The Eurozone’s GDP is barely above water at 0.2% and its unemployment rate is around 6.5%. European Central Bank President Christine Lagarde has been telegraphing summer rate cuts for two months. “If we don’t have a major shock in developments, we are heading towards a moment where we have to moderate the restrictive monetary policy that we have,” said Lagarde last week.

Elsewhere, the Bank of England is likely to begin cutting rates this summer too. The U.K.’s GDP growth is around 0.2%, QoQ; the country’s unemployment rate is pushing past 4%. The Fed’s northern neighbor, the Bank of Canada, has been one step ahead of Powell & Co. since the beginning of this cycle. Canada’s QoQ GDP growth is about 1.0% and its unemployment rate is pushing 6%.

To be sure, none of these countries have achieved the 2% inflation goal (the Eurozone is the closest, at 2.6%). Yet all three are now expected to be in position to cut rates before the Fed. If the FOMC shows the patience that it has been preaching—and launches cuts in late 2024 or early 2025—the Fed will likely be criticized heavily for managing rate-setting less adeptly than the central banks of some of our allies. This sales and trading desk, however, will not be among the critics: We’re rooting for the Fed to stay the course. We believe that a premature rate cut, followed by a hasty reversal, would destroy the Fed’s remaining credibility. Yes, the Fed got a late start hiking rates in 2021. But much of the inflationary pressure came from massive deficit spending by the U.S. government—before, during, and after the pandemic. In our view, more of the blame for stubborn inflation goes to the federal government than to the Federal Reserve.

From the Desk

Agency CMBS — A flood of bonds out for bid in the secondary market last week came as a surprise, as investors looked to unload almost $3 billion of Fannie Mae and Freddie Mac bonds mid-week. The supply caused Fannie spreads to increase up to five bps, week-over-week (WoW). Much of the selling was viewed simply as profit-taking, after spreads on agency commercial mortgage-backed security (CMBS) paper generally contracted for the prior four to five months, outperforming most other fixed income sectors.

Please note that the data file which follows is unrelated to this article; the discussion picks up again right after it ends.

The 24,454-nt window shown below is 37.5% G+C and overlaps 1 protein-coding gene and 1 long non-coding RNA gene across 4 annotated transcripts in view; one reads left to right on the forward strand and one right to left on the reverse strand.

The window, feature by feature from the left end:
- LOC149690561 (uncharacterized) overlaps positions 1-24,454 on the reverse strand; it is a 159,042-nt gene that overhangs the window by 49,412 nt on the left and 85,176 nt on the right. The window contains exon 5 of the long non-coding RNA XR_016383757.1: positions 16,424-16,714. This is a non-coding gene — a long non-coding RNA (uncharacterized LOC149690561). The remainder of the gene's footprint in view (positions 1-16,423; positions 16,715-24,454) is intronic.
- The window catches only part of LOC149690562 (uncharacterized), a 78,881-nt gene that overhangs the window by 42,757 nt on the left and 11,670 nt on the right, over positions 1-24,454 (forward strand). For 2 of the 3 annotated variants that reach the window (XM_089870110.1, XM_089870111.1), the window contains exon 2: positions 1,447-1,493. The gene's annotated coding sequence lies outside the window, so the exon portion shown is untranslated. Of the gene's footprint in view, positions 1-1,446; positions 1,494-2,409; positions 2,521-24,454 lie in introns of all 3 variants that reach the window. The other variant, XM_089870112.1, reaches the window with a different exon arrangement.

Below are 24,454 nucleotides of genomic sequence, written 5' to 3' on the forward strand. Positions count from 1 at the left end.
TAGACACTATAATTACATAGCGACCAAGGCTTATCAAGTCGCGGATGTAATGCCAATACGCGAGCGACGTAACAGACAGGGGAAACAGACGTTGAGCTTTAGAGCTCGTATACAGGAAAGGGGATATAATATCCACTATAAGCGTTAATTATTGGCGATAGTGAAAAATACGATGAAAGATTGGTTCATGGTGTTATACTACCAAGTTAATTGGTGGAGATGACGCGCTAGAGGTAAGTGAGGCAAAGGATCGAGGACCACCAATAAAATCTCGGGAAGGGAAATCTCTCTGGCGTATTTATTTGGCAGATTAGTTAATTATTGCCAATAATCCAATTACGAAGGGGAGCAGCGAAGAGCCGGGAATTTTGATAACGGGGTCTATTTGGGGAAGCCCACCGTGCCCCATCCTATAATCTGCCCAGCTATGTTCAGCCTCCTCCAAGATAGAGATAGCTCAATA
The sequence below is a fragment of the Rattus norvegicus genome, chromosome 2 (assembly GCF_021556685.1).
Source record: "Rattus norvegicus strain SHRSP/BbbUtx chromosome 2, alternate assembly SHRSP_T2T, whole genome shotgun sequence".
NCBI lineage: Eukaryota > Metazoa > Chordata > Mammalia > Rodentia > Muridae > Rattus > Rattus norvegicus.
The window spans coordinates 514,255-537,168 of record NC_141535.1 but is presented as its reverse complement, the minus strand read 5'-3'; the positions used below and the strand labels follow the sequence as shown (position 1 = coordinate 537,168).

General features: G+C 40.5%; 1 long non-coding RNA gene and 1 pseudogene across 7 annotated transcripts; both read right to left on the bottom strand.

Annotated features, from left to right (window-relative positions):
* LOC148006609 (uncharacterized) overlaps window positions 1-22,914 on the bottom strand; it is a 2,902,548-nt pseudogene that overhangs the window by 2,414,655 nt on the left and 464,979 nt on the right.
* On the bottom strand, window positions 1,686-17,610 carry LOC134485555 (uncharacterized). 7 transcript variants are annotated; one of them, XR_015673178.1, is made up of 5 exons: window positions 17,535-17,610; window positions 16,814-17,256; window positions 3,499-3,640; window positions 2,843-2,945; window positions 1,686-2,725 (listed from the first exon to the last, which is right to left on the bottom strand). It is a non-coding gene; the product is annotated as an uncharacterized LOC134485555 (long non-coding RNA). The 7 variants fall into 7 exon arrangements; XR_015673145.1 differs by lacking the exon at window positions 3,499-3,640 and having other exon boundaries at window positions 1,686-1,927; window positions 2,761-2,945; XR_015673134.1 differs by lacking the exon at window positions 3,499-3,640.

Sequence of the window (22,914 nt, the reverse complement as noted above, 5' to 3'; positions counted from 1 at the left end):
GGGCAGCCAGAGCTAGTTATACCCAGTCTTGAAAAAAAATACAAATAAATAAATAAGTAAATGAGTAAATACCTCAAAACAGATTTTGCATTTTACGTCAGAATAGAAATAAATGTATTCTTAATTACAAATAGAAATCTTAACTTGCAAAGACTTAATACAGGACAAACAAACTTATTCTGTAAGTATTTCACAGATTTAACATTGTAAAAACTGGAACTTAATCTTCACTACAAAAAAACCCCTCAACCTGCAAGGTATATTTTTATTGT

The spread widening came despite relatively low new-issue volume and was more pronounced for new-issue bonds of less than $8 million, as well as for off-the-run structures, such as wide window prepays, DPPs, credit facilities, MHP/seniors/student projects and supplementals. Ginnie Mae spreads held up better, increasing by about two bps, WoW. Some Federal Housing Administration loan borrowers must have capitulated to the Treasury selloff by the end of last week—we saw over $100 million of new-issue Ginnies come to market Wednesday to Friday.

Municipals — AAA tax-exempt yields were higher across the yield curve, WoW. The AAA tax-exempt-to-taxable ratio remained steady, WoW (five-year and 10-year ratios sit at 59%). In the affordable housing sector, we continue to see spreads tighten on primary new-issuance transactions. Fannie-enhanced Mortgage Tax-Exempt Bonds (MTEBs) were priced at a negative spread to the 10-year Treasury this past week. That spread was +9 to +14 bps to the 10-year Treasury just one week prior.

Municipal bond funds saw a large outflow totaling $1.5 billion last week. The high yield fund component fared better than the overall sector, losing only $48 million. This development marked the first weekly outflow from high yields funds since the opening week of 2024.

Economic Calendar for the Week Ahead

GDP Annualized QoQ04/25/20241Q A2.5%3.4%
Core PCE Price Index QoQ04/25/2024Jan3.4%2.0%
Initial Jobless Claims04/25/2024Dec215k212k
PCE Deflator MoM04/26/20243-Feb0.3%0.3%
PCE Deflator YoY04/26/202427-Jan2.6%2.5%
PCE Core Deflator MoM04/26/2024Dec0.3%0.3%
PCE Core Deflator YoY04/26/2024Dec2.7%2.8%
Source: Bloomberg. “YoY” = year-over-year; “MoM” = month-over-month

Summary of Global Fixed-Income Markets